# 1 chapter 14 the behavior of gases chemistry honors

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Chapter 14 The Behavior of Gases

Chemistry Honors

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Beans beans the royal fruit the more you eat the more you toot

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Section 14.1The Properties of Gases

OBJECTIVES:

• Describe the properties of gas particles.

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Section 14.1The Properties of Gases

OBJECTIVES:

• Explain how the kinetic energy of gas particles relates to Kelvin temperature.

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THREE STATES OF THREE STATES OF MATTERMATTER

THREE STATES OF THREE STATES OF MATTERMATTER

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Kinetic Theory Revisited1. Gases consist of hard, spherical

particles (usually molecules or atoms)

2. Small- so the individual volume is considered to be insignificant

3. Large empty space between them

4. Easily compressed and expanded

5. No attractive or repulsive forces

6. Move rapidly in constant motion

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Kinetic Theory Revisited Recall: that the average kinetic

energy of a collection of gas particles is directly proportional to the Kelvin temperature of the gas.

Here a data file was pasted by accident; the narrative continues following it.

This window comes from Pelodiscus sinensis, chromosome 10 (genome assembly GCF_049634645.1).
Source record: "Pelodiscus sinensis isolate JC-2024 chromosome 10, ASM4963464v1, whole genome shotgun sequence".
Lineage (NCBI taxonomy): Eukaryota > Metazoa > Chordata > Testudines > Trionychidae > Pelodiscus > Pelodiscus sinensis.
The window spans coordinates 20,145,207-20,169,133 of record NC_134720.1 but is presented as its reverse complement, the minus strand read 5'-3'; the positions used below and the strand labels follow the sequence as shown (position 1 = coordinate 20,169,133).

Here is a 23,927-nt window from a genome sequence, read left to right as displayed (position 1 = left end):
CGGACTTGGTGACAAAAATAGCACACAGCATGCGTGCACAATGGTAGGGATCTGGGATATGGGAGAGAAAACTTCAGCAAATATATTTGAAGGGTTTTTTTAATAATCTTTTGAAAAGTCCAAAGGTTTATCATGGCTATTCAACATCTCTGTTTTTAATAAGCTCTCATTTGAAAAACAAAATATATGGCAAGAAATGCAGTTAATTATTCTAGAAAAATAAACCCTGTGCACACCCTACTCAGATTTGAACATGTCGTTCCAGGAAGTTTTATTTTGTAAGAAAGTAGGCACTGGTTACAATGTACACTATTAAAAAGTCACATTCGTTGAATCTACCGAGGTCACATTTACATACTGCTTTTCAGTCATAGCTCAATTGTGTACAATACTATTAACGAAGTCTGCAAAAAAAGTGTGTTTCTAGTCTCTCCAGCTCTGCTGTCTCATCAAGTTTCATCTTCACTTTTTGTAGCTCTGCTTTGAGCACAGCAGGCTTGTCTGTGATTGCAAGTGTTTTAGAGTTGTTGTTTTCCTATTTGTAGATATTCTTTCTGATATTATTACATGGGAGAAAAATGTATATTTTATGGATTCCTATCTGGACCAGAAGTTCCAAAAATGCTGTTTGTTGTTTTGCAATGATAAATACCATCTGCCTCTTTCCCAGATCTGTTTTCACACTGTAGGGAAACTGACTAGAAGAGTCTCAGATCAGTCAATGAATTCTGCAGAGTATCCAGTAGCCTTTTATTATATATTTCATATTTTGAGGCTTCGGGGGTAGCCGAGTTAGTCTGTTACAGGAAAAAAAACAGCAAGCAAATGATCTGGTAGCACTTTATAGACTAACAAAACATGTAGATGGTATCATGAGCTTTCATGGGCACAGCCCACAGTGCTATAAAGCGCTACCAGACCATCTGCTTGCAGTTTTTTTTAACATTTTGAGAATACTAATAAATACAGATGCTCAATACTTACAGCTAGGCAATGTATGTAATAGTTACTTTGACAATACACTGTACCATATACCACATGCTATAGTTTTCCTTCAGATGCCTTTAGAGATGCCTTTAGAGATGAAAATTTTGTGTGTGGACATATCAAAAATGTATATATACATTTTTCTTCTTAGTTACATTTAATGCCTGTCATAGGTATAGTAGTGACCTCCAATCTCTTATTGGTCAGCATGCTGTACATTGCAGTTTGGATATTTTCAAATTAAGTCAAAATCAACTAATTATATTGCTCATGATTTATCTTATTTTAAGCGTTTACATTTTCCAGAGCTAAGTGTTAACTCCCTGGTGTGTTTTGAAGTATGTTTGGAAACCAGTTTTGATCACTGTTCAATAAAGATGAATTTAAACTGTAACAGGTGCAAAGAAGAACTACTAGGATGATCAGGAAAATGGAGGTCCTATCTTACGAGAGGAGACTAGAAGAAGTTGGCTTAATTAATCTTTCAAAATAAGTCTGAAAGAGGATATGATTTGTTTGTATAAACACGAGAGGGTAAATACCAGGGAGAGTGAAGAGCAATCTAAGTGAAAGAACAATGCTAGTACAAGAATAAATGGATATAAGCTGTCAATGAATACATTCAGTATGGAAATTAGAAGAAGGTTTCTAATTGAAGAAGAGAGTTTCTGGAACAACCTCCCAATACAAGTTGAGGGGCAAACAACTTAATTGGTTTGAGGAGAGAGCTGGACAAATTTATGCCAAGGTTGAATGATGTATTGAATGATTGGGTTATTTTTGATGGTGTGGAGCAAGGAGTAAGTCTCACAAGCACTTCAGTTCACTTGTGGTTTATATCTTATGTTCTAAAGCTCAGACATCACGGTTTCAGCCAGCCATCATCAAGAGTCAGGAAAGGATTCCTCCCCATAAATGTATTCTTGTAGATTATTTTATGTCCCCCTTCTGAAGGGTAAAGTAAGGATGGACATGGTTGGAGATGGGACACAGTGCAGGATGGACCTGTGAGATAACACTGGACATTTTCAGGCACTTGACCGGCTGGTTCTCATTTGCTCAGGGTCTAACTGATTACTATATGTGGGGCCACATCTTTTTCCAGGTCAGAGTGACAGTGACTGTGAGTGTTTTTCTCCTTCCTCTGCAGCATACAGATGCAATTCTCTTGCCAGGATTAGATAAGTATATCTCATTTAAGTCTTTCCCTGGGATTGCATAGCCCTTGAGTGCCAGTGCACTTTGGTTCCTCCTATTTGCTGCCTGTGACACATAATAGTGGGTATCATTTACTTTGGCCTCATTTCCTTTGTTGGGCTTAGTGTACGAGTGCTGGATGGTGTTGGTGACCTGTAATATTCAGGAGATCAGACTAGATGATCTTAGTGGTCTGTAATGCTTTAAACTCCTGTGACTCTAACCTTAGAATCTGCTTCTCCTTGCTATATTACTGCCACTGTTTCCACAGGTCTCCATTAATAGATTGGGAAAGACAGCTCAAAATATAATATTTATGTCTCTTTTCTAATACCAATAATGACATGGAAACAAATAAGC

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We can measure gases in 4 ways:

Measurement UnitAmount of gas (n) Moles

Volume (V) Liters (L)

Temperature (T) K

Pressure (P) atm, kPa, Torr, mm Hg,

1. Amount of Gas When we inflate a balloon, we are

adding gas molecules. Increasing the number of gas

particles increases the number of collisions

• thus, the pressure increases If temp. is constant- doubling the

number of particles doubles pressure

Pressure and the number of molecules are directly related

More molecules means more collisions.

Fewer molecules means fewer collisions.

Gases naturally move from areas of high pressure to low pressure because there is empty space to move in too- spray can is example.

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Common use? Aerosol (spray) cans

• gas moves from higher pressure to lower pressure

• a propellant forces the product out

• whipped cream, hair spray, paint Fig. 14.5, p. 416

2. Volume of Gas In a smaller container, molecules

have less room to move. Hit the sides of the container

more often. As volume decreases, pressure

increases. (think of a syringe)

3. Temperature of Gas Raising the temperature of a gas

increases the pressure, if the volume is held constant.

The molecules hit the walls harder, and more frequently!

The only way to increase the volume at constant pressure is to increase the temperature.

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Result? Figure 14.7, p. 417 Think of tire pressure

• measured when “cold”

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Pressure (P)

The force per unit area on a

surface

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Pressure is caused by gas particles

slamming into the container’s walls.

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Section 14.2The Gas Laws

OBJECTIVES:

• State: a) Boyle’s Law, b) Charles’s Law, c) Gay-Lussac’s Law, and d) the Combined Gas Law.

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Robert Boyle (1627-1691)"From a knowledge of His work, we shall know Him"One of the founders of the Royal Society in 1660, Robert